In Ker v. Deol, a motion judge of the Ontario Superior Court of Justice considered whether the buyer’s real estate agent could be added as a defendant in a lawsuit brought by the seller arising from an aborted transaction.
The transaction and the lawsuit
In March 2021, the buyer agreed to buy the seller’s property in Orangeville, Ont. for $1.1 million pursuant to an Agreement of Purchase and Sale (APS).
In June 2021, the seller was advised that the buyer would not be completing the transaction. The seller subsequently commenced an action against the buyer for damages due to his failure to close.
In his defence, the buyer claimed that he was approached by an individual (Cheema) with respect to purchasing a home on his behalf. Cheema then made an offer to purchase using the buyer’s name as the purchaser and paid the deposit through the buyer’s real estate agent.
The buyer further claimed that his real estate agent and Cheema were long-time friends who had orchestrated the transaction for Cheema’s benefit. The buyer alleged that his agent agreed to arrange the mortgage for the property. He said that he was unsure whether he even signed the APS.
The seller’s motion to amend
This was all new information to the seller. When the statement of claim was prepared, the seller had no idea that Cheema even existed and did not know about the alleged scheme or the agent’s involvement in it.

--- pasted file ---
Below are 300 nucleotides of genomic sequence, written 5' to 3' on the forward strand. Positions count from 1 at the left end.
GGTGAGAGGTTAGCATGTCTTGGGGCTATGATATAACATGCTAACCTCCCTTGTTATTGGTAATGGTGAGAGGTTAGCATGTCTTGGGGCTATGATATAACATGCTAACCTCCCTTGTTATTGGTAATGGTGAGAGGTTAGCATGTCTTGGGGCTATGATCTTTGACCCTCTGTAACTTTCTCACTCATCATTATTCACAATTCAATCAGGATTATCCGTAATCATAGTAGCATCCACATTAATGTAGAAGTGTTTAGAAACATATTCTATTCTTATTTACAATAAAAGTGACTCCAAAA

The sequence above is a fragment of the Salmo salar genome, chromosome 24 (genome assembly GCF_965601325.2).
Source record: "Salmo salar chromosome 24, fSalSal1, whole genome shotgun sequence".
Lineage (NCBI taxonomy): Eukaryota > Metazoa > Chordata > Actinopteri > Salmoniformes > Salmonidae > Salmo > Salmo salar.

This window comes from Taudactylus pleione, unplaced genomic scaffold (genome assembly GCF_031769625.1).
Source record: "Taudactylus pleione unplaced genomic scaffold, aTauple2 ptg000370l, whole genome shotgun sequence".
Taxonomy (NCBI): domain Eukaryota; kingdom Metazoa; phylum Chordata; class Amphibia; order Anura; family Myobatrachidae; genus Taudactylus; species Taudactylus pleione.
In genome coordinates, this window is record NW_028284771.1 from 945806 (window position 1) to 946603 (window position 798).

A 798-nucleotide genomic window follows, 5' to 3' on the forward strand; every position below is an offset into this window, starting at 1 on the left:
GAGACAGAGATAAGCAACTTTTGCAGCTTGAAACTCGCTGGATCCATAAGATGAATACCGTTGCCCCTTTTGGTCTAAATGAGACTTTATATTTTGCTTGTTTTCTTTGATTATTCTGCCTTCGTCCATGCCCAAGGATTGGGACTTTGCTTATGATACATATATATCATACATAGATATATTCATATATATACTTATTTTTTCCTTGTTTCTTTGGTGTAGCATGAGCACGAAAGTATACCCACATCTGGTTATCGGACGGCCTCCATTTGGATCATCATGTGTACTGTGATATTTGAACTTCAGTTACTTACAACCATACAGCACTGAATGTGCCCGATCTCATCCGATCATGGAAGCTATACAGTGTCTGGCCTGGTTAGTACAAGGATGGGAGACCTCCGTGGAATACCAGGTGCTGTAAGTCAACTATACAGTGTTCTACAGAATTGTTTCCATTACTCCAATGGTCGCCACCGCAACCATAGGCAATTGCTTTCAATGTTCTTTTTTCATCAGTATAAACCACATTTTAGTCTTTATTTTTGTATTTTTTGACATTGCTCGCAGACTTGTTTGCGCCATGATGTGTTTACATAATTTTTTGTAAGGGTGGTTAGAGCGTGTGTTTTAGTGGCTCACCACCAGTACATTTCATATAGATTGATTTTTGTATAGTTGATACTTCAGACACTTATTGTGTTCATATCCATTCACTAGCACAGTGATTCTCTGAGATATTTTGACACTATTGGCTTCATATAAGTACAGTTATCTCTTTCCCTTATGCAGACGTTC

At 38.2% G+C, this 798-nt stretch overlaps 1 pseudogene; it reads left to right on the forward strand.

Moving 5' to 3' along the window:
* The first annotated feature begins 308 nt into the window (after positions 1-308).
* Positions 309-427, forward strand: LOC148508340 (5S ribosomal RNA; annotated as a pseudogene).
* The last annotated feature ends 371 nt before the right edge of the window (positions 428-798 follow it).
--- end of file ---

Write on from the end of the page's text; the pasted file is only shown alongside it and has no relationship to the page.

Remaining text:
As the statement of claim originally pleaded only breach of contract, the seller brought a motion to amend the pleading to add Cheema and the buyer’s real estate agent as defendants, along with a claim of damages for negligent misrepresentation.
The real estate agent opposed the seller’s motion to add him as a defendant.
Under Rule 26.01 of the Ontario Rules of Civil Procedure, a court has broad power to permit leave to amend pleadings at any stage of a proceeding.
The rule requires the court to grant leave to amend unless the responding party would suffer non-compensable prejudice; the amended pleadings are scandalous, frivolous, vexatious or an abuse of the court’s process; or the pleading discloses no reasonable cause of action.
The agent’s opposition
The real estate agent’s lawyer argued that there would be irreparable prejudice to the agent’s reputation if the amendment was allowed.